Common treatments include pharmaceuticals (Desmopressin, antidepressants, anticholinergics), urotherapy (advice regarding fluid intake and regular voiding habits), and enuresis alarms. Less common but still somewhat accepted treatments include acupuncture, biofeedback, and electrical stimulation.
Electrical stimulation has been used for more than a century as an alternative therapy for adult urinary syndromes, such as urinary incontinence, urgency, frequency and urinary retention. There are many forms of electrical stimulation, including interferential (IF) current via transcutaneous application, frequency-specific electrostimulation, and sacral nerve stimulation (neuromodulation).
Though most electrostimulation has shown value in treatment-resistant cases, it remains a somewhat invasive and potentially uncomfortable option. Magnetic stimulation, however, is a new technique for stimulation of the nervous system noninvasively.
Magnetic stimulation, initially a treatment for adult urinary incontinence, has also been shown to be a relatively simple and effective mode of neuromodulation in various types of voiding dysfunction and produces results comparable with those from sacral nerve stimulation (SNS). Magnetic stimulation is believed to have the same underlying effect as SNS in that it generates an electrical field that results in nerve stimulation (considered neuromodulation). Unlike direct electrical stimulation, which decreases in intensity due to resistance in the tissues, a magnetic field penetrates tissues without alteration. Therefore, a greater effect can be achieved on tissues at a greater depth and with little to no discomfort at the point of application.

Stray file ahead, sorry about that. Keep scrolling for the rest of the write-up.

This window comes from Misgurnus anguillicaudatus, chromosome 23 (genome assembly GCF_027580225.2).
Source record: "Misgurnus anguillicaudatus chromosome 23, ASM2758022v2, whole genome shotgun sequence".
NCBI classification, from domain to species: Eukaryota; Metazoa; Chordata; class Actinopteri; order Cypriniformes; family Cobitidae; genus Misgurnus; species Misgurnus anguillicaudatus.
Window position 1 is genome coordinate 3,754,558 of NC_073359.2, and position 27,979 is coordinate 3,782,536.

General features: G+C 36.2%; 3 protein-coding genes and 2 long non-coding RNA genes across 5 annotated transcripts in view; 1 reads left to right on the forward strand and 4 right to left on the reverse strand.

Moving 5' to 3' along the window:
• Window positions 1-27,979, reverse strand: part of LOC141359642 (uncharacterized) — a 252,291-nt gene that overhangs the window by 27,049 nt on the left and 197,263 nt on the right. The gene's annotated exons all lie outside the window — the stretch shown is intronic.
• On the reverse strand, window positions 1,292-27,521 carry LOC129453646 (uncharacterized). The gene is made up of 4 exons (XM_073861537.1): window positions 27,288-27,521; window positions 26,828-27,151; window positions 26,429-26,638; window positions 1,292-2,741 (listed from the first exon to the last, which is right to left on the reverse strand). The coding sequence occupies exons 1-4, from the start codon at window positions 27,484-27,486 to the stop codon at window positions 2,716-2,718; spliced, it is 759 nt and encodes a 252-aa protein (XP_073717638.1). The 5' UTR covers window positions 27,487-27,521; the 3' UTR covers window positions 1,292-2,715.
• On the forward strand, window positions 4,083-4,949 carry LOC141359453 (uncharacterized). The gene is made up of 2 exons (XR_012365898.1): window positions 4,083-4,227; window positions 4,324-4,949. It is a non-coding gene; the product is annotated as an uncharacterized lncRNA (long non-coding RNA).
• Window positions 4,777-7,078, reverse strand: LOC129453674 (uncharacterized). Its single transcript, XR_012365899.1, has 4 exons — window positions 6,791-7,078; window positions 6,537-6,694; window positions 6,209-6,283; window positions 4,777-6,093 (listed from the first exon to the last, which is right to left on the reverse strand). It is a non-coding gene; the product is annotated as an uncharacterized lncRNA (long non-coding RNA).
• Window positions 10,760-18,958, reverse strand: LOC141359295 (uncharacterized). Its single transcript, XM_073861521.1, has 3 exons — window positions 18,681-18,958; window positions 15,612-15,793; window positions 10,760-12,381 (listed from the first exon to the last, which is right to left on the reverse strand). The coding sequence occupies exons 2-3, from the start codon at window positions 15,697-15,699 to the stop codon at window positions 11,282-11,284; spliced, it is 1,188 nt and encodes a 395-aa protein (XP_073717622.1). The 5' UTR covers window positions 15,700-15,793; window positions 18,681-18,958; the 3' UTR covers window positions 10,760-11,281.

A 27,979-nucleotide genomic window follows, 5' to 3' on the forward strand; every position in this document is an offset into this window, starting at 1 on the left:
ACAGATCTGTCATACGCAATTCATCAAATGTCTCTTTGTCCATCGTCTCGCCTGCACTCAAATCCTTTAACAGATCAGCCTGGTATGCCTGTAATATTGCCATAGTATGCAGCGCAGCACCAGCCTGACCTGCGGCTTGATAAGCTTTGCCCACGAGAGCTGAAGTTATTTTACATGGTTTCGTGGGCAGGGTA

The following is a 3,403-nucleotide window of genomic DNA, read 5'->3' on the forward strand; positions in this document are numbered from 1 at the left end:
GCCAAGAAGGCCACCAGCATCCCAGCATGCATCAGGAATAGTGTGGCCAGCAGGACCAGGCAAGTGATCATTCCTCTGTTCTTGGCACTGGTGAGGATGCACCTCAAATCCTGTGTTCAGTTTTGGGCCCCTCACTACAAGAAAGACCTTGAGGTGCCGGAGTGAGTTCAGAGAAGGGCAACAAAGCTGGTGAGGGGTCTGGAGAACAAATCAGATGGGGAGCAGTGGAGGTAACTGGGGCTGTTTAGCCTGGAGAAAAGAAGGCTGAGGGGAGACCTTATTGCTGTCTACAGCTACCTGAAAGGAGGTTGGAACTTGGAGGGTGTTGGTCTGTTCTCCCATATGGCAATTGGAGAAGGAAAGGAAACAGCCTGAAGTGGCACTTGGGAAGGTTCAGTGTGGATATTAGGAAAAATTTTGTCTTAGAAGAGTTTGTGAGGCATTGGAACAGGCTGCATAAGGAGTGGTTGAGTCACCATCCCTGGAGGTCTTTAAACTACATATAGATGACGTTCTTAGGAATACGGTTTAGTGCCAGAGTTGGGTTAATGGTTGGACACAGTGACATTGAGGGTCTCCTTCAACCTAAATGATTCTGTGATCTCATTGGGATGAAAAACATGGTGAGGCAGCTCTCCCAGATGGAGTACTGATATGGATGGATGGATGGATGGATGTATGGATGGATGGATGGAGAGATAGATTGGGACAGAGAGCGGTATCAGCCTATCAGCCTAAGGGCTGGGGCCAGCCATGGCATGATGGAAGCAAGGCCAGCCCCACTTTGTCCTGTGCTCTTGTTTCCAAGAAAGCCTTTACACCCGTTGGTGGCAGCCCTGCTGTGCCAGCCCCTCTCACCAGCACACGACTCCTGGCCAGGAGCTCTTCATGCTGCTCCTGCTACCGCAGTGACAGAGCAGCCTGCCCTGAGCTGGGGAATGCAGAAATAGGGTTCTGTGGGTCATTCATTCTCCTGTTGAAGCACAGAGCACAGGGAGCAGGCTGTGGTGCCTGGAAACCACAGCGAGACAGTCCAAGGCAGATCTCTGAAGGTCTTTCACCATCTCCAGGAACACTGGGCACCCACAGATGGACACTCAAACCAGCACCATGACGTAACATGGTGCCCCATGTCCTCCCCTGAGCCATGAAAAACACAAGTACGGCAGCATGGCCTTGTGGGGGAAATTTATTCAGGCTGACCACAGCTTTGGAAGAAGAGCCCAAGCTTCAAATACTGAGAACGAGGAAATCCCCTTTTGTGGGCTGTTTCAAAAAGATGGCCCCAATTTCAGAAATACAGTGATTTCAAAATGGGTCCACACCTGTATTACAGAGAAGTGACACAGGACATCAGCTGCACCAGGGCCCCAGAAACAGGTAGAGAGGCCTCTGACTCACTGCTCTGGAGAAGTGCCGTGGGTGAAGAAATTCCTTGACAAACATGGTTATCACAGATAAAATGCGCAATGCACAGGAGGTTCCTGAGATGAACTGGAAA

This is especially important to directly improve all the muscle and nerve tissues of the bladder, which are the cause of OAB. Electrostimulation works indirectly by affecting the spinal nerve function controlling the bladder. Magnetic stimulation accomplishes both tasks, for a more complete solution.
Magnetic field therapy is thus a more acceptable and valuable form of electrical therapy, especially for children, because it is relatively painless, noninvasive, and free of side effects. It is also convenient because the magnetic fields pass completely through clothing, and do not cause children the distress of having to undress to attach electrodes at every stimulation session. In addition, electrostimulation is often uncomfortable, with a prickling or stinging sensation. Therefore, I believe that magnetic stimulation for children is more appropriate and effective than SNS and other forms of electrical stimulation.